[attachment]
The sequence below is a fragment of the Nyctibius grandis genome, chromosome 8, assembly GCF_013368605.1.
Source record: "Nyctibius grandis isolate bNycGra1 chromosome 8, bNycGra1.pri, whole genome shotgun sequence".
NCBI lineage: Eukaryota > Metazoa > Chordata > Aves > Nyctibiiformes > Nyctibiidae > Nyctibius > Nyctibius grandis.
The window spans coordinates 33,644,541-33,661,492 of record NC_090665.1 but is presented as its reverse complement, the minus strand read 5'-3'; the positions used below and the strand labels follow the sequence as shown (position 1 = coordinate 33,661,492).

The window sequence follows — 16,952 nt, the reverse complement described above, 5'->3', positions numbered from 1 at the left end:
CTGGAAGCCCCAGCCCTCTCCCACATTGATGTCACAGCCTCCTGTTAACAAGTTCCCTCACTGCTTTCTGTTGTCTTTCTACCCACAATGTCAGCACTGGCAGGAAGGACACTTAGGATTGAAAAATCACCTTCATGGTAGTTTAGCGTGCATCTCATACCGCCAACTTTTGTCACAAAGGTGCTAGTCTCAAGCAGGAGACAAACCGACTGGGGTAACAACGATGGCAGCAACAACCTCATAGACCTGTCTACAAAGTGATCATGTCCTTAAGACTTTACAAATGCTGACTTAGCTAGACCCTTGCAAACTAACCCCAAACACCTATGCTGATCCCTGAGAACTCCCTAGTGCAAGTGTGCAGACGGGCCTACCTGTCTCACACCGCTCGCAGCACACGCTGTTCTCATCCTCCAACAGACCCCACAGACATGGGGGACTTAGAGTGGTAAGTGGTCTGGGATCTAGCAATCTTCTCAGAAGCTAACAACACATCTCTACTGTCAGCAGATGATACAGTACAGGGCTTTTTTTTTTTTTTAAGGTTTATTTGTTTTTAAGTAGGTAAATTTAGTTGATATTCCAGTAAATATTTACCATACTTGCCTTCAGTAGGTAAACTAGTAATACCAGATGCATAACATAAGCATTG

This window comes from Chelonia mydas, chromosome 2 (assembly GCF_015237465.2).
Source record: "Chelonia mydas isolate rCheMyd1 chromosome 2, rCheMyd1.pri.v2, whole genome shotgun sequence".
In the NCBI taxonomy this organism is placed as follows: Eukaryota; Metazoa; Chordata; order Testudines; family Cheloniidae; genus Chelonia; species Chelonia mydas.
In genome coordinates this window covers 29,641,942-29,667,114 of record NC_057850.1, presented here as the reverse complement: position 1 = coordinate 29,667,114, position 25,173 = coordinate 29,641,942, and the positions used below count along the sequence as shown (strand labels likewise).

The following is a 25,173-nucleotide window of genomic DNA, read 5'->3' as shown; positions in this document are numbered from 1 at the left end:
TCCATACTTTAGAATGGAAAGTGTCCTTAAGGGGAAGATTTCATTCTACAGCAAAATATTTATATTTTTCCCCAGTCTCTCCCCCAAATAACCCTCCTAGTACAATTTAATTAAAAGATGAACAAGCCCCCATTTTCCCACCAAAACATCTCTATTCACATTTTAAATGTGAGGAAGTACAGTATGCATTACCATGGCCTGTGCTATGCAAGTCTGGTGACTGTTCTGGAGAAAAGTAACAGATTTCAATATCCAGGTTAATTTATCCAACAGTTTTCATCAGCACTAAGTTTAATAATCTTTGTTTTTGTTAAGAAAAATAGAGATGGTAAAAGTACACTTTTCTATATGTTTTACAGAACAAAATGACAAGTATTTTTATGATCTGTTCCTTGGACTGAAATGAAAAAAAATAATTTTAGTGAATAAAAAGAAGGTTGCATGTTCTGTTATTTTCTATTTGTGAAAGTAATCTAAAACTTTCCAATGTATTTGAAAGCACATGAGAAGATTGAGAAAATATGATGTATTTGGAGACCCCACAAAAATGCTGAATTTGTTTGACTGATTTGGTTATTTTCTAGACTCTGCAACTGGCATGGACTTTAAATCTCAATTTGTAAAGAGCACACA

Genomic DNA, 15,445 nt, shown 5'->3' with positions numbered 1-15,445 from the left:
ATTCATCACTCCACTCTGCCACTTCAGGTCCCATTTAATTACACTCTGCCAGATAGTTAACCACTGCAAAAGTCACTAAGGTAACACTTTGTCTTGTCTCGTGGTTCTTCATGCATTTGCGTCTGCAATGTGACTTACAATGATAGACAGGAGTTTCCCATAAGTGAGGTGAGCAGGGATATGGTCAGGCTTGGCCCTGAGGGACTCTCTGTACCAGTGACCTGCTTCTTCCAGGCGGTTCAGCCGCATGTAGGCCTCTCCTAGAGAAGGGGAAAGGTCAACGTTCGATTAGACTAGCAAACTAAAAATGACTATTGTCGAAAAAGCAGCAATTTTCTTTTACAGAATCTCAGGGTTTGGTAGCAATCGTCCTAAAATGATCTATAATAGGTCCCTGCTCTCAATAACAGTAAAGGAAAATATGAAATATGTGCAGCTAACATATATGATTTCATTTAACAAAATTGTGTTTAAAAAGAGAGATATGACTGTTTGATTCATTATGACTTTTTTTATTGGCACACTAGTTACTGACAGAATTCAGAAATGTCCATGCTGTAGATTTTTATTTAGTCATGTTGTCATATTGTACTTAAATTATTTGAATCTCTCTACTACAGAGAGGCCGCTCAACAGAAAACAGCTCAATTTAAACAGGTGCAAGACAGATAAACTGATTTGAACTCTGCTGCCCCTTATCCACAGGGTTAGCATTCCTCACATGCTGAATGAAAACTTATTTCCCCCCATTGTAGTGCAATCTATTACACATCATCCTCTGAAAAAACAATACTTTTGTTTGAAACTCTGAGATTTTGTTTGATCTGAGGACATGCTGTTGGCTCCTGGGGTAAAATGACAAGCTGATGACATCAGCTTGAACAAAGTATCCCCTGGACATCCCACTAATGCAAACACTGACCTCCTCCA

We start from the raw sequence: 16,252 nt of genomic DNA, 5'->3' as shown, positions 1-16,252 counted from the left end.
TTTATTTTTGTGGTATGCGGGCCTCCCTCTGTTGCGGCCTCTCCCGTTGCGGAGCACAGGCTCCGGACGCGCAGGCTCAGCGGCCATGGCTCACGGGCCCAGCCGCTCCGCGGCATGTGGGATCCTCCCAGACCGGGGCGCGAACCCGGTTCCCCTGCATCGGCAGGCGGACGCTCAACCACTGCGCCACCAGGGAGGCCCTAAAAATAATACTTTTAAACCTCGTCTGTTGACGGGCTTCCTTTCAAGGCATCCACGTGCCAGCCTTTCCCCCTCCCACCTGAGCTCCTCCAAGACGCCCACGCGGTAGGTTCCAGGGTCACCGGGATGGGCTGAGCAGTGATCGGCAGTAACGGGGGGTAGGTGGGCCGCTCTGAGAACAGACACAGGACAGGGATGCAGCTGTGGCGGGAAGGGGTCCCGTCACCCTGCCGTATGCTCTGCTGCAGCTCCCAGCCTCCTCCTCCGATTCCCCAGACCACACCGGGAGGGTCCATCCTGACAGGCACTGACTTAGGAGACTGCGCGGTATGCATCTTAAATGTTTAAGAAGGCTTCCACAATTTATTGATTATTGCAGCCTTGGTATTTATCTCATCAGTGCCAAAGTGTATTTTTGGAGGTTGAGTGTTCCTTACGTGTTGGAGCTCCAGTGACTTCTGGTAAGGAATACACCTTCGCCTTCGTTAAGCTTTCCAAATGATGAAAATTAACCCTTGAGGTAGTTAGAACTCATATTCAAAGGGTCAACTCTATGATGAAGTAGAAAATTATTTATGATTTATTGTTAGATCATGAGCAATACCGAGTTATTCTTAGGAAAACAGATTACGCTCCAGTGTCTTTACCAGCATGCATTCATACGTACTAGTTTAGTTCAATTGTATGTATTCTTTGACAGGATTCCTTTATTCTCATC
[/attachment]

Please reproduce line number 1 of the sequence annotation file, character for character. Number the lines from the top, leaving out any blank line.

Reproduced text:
The sequence below is a fragment of the Nyctibius grandis genome, chromosome 8, assembly GCF_013368605.1.